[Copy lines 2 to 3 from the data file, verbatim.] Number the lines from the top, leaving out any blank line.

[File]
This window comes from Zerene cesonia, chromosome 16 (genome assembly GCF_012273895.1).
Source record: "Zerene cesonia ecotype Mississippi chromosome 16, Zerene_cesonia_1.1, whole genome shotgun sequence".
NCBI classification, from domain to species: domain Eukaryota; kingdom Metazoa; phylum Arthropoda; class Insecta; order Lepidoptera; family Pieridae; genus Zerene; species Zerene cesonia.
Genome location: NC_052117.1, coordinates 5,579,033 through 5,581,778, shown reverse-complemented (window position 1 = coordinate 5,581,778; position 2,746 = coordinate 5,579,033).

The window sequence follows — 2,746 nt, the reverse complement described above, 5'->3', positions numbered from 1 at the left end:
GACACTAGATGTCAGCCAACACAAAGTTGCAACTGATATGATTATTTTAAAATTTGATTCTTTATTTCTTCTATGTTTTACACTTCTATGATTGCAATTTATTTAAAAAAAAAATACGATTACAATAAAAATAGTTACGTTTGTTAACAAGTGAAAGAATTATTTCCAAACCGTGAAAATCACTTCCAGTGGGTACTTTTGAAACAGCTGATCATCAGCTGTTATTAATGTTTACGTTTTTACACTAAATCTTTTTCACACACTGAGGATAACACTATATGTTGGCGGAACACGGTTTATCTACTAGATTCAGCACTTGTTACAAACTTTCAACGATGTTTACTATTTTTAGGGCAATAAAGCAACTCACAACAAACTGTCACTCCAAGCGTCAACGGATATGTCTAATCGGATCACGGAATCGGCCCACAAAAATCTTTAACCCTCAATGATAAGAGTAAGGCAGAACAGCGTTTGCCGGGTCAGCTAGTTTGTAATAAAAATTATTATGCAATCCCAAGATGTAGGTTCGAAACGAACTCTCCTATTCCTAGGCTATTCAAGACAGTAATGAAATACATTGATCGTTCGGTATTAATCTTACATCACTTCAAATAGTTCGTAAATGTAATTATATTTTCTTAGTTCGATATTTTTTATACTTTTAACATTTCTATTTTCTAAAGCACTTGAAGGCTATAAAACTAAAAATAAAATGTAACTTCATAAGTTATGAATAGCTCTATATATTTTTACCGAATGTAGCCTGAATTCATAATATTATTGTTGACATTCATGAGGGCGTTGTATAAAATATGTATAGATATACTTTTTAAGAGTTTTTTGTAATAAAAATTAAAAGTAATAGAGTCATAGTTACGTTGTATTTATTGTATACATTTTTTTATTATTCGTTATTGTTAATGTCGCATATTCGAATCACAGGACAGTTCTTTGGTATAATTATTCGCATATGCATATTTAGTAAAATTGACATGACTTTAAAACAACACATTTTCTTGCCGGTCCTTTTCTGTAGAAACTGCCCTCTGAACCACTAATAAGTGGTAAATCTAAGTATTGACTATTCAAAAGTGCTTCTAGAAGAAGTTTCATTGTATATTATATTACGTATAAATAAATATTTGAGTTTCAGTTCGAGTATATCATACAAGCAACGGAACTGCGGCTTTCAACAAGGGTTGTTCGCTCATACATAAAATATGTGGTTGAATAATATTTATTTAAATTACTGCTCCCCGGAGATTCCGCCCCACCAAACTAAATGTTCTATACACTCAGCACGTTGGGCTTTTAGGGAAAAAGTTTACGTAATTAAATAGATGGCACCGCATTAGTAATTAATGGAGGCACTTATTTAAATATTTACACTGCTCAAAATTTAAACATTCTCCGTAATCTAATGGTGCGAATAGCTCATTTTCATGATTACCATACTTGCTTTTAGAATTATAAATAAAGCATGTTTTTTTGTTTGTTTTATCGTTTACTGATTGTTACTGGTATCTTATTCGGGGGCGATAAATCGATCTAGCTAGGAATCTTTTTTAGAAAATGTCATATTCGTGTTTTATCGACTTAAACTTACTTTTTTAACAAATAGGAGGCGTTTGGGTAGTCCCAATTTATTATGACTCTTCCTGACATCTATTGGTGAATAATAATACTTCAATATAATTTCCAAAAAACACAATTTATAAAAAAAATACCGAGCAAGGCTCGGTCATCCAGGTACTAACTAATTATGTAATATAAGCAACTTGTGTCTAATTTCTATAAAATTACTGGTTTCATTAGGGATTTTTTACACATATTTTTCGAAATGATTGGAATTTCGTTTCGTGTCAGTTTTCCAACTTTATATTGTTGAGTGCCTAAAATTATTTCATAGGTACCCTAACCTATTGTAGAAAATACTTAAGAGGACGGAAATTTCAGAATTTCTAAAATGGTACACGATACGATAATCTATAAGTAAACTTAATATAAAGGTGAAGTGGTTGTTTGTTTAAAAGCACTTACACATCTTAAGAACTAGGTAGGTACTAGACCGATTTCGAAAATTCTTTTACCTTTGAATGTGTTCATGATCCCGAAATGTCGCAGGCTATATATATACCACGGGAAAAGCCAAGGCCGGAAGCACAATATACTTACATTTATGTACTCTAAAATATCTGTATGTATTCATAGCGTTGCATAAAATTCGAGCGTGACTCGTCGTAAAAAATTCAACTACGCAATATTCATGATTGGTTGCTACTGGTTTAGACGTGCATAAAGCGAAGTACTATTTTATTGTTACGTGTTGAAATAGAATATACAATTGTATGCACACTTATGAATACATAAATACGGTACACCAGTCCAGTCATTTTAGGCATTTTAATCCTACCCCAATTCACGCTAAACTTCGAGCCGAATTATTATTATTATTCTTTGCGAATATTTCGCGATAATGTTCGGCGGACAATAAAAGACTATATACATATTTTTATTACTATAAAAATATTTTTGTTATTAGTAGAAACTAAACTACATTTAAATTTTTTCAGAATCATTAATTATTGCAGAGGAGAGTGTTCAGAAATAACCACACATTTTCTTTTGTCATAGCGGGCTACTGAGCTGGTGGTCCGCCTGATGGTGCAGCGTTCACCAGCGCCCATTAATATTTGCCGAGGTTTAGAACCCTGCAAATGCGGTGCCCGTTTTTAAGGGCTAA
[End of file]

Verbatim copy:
Source record: "Zerene cesonia ecotype Mississippi chromosome 16, Zerene_cesonia_1.1, whole genome shotgun sequence".
NCBI classification, from domain to species: domain Eukaryota; kingdom Metazoa; phylum Arthropoda; class Insecta; order Lepidoptera; family Pieridae; genus Zerene; species Zerene cesonia.